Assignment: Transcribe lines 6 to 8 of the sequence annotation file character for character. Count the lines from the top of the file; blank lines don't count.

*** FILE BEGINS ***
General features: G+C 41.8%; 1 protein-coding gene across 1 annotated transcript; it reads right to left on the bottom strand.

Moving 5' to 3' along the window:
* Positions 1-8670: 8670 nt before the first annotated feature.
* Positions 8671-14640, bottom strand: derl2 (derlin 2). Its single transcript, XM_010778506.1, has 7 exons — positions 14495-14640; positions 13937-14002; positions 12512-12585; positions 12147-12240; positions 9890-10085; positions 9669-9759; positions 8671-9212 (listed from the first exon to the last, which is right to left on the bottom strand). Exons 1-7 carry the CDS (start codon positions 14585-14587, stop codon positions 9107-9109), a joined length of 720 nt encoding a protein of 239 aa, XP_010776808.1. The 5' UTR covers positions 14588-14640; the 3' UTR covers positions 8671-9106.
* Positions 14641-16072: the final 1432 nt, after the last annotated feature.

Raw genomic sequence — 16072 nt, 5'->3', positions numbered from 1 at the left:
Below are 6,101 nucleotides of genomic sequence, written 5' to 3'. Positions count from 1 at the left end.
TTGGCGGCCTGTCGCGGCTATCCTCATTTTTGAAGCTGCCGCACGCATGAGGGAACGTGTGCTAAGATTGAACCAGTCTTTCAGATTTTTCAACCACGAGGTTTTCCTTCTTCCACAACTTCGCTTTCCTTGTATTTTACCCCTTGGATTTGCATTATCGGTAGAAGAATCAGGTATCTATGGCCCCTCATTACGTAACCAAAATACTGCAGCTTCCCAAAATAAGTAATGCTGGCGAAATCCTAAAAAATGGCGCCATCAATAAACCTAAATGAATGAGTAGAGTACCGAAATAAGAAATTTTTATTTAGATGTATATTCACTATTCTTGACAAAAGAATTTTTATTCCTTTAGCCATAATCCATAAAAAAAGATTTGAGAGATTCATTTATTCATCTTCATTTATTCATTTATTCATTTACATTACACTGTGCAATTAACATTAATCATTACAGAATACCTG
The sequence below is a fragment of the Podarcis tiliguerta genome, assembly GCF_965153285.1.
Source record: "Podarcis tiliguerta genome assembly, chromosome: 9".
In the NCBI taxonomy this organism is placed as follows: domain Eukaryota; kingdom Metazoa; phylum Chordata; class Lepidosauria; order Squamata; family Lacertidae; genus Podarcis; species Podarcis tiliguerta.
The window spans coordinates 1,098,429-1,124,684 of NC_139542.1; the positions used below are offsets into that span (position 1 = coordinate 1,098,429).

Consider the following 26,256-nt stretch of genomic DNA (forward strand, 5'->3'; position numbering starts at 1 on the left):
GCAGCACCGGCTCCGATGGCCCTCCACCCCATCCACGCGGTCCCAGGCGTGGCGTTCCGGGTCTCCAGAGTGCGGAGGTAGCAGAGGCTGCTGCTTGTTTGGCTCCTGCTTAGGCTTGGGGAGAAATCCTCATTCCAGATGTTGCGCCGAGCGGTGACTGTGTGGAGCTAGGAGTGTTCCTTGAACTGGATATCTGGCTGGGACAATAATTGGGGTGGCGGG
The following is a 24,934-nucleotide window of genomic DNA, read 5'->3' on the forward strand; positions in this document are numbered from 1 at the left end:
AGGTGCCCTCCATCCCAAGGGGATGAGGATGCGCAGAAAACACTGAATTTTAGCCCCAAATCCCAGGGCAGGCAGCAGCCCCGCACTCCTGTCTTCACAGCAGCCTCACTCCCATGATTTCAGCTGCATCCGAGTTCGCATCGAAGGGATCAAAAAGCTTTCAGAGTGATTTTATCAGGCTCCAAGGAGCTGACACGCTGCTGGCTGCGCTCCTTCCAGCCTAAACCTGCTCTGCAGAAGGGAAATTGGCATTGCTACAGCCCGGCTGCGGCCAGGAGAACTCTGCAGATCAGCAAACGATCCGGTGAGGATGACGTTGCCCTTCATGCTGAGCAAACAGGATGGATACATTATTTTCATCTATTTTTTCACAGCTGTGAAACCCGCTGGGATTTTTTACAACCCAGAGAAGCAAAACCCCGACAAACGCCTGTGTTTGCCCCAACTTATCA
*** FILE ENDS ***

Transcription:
Raw genomic sequence — 16072 nt, 5'->3', positions numbered from 1 at the left:
Below are 6,101 nucleotides of genomic sequence, written 5' to 3'. Positions count from 1 at the left end.
TTGGCGGCCTGTCGCGGCTATCCTCATTTTTGAAGCTGCCGCACGCATGAGGGAACGTGTGCTAAGATTGAACCAGTCTTTCAGATTTTTCAACCACGAGGTTTTCCTTCTTCCACAACTTCGCTTTCCTTGTATTTTACCCCTTGGATTTGCATTATCGGTAGAAGAATCAGGTATCTATGGCCCCTCATTACGTAACCAAAATACTGCAGCTTCCCAAAATAAGTAATGCTGGCGAAATCCTAAAAAATGGCGCCATCAATAAACCTAAATGAATGAGTAGAGTACCGAAATAAGAAATTTTTATTTAGATGTATATTCACTATTCTTGACAAAAGAATTTTTATTCCTTTAGCCATAATCCATAAAAAAAGATTTGAGAGATTCATTTATTCATCTTCATTTATTCATTTATTCATTTACATTACACTGTGCAATTAACATTAATCATTACAGAATACCTG